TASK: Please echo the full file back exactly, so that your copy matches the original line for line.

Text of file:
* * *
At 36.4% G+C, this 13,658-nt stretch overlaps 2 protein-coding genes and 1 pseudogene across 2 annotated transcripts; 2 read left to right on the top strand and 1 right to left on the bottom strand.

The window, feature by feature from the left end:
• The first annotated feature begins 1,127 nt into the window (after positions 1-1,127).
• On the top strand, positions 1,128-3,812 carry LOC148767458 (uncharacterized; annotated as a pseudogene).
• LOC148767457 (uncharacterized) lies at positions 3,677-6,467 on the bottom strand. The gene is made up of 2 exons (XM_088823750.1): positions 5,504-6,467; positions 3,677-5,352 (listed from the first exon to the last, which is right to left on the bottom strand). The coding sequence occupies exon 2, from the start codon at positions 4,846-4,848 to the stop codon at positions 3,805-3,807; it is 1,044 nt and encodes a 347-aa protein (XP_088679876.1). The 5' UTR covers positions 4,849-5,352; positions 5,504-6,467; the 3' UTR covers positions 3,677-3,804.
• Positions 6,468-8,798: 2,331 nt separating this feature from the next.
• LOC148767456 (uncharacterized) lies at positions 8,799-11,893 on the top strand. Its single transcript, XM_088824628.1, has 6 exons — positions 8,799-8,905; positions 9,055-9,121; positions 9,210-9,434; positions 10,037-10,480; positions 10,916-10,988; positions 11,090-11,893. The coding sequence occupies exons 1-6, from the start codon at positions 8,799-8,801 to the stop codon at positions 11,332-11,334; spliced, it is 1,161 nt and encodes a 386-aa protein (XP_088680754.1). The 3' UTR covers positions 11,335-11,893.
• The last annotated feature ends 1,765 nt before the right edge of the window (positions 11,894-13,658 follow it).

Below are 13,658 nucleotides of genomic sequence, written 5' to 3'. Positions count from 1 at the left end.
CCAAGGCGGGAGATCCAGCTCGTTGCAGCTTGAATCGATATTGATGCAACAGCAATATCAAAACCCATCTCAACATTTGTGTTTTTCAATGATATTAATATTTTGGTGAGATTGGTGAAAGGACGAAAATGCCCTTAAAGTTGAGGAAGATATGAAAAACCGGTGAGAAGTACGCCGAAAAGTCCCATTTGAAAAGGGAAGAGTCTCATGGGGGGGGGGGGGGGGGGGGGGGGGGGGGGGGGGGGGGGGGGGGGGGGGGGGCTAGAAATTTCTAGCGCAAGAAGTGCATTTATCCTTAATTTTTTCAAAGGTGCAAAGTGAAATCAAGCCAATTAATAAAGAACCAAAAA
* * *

At 36.4% G+C, this 13,658-nt stretch overlaps 2 protein-coding genes and 1 pseudogene across 2 annotated transcripts; 2 read left to right on the top strand and 1 right to left on the bottom strand.

The window, feature by feature from the left end:
• The first annotated feature begins 1,127 nt into the window (after positions 1-1,127).
• On the top strand, positions 1,128-3,812 carry LOC148767458 (uncharacterized; annotated as a pseudogene).
• LOC148767457 (uncharacterized) lies at positions 3,677-6,467 on the bottom strand. The gene is made up of 2 exons (XM_088823750.1): positions 5,504-6,467; positions 3,677-5,352 (listed from the first exon to the last, which is right to left on the bottom strand). The coding sequence occupies exon 2, from the start codon at positions 4,846-4,848 to the stop codon at positions 3,805-3,807; it is 1,044 nt and encodes a 347-aa protein (XP_088679876.1). The 5' UTR covers positions 4,849-5,352; positions 5,504-6,467; the 3' UTR covers positions 3,677-3,804.
• Positions 6,468-8,798: 2,331 nt separating this feature from the next.
• LOC148767456 (uncharacterized) lies at positions 8,799-11,893 on the top strand. Its single transcript, XM_088824628.1, has 6 exons — positions 8,799-8,905; positions 9,055-9,121; positions 9,210-9,434; positions 10,037-10,480; positions 10,916-10,988; positions 11,090-11,893. The coding sequence occupies exons 1-6, from the start codon at positions 8,799-8,801 to the stop codon at positions 11,332-11,334; spliced, it is 1,161 nt and encodes a 386-aa protein (XP_088680754.1). The 3' UTR covers positions 11,335-11,893.
• The last annotated feature ends 1,765 nt before the right edge of the window (positions 11,894-13,658 follow it).

Below are 13,658 nucleotides of genomic sequence, written 5' to 3'. Positions count from 1 at the left end.
CCAAGGCGGGAGATCCAGCTCGTTGCAGCTTGAATCGATATTGATGCAACAGCAATATCAAAACCCATCTCAACATTTGTGTTTTTCAATGATATTAATATTTTGGTGAGATTGGTGAAAGGACGAAAATGCCCTTAAAGTTGAGGAAGATATGAAAAACCGGTGAGAAGTACGCCGAAAAGTCCCATTTGAAAAGGGAAGAGTCTCATGGGGGGGGGGGGGGGGGGGGGGGGGGGGGGGGGGGGGGGGGGGGGGGGGGGGCTAGAAATTTCTAGCGCAAGAAGTGCATTTATCCTTAATTTTTTCAAAGGTGCAAAGTGAAATCAAGCCAATTAATAAAGAACCAAAAA